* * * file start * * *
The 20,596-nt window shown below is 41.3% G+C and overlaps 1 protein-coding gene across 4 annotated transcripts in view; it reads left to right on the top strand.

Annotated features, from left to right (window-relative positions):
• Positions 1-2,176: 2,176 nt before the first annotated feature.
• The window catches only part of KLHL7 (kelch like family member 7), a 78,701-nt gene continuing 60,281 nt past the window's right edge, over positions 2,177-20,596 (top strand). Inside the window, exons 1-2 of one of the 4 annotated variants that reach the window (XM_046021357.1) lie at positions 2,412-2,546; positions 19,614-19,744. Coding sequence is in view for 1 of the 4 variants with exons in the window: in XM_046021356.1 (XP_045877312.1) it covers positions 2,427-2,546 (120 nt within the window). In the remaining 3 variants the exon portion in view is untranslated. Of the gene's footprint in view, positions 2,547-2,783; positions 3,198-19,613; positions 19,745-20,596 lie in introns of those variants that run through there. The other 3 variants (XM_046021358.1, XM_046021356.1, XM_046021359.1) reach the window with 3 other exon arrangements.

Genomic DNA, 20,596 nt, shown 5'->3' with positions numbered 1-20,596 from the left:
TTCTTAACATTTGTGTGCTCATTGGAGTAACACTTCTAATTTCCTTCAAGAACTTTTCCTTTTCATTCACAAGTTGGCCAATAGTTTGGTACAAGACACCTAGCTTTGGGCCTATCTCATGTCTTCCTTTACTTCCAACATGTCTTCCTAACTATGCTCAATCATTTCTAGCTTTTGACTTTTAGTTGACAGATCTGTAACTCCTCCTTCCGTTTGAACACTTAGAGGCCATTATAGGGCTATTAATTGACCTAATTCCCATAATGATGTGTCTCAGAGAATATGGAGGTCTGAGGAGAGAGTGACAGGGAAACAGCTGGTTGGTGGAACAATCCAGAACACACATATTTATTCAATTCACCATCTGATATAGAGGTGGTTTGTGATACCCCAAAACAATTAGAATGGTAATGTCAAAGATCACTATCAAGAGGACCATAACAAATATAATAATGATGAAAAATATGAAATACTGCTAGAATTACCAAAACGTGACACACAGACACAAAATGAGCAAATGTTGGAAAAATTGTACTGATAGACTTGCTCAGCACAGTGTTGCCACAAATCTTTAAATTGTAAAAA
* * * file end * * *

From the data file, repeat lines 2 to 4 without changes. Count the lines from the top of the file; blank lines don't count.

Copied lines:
Annotated features, from left to right (window-relative positions):
• Positions 1-2,176: 2,176 nt before the first annotated feature.
• The window catches only part of KLHL7 (kelch like family member 7), a 78,701-nt gene continuing 60,281 nt past the window's right edge, over positions 2,177-20,596 (top strand). Inside the window, exons 1-2 of one of the 4 annotated variants that reach the window (XM_046021357.1) lie at positions 2,412-2,546; positions 19,614-19,744. Coding sequence is in view for 1 of the 4 variants with exons in the window: in XM_046021356.1 (XP_045877312.1) it covers positions 2,427-2,546 (120 nt within the window). In the remaining 3 variants the exon portion in view is untranslated. Of the gene's footprint in view, positions 2,547-2,783; positions 3,198-19,613; positions 19,745-20,596 lie in introns of those variants that run through there. The other 3 variants (XM_046021358.1, XM_046021356.1, XM_046021359.1) reach the window with 3 other exon arrangements.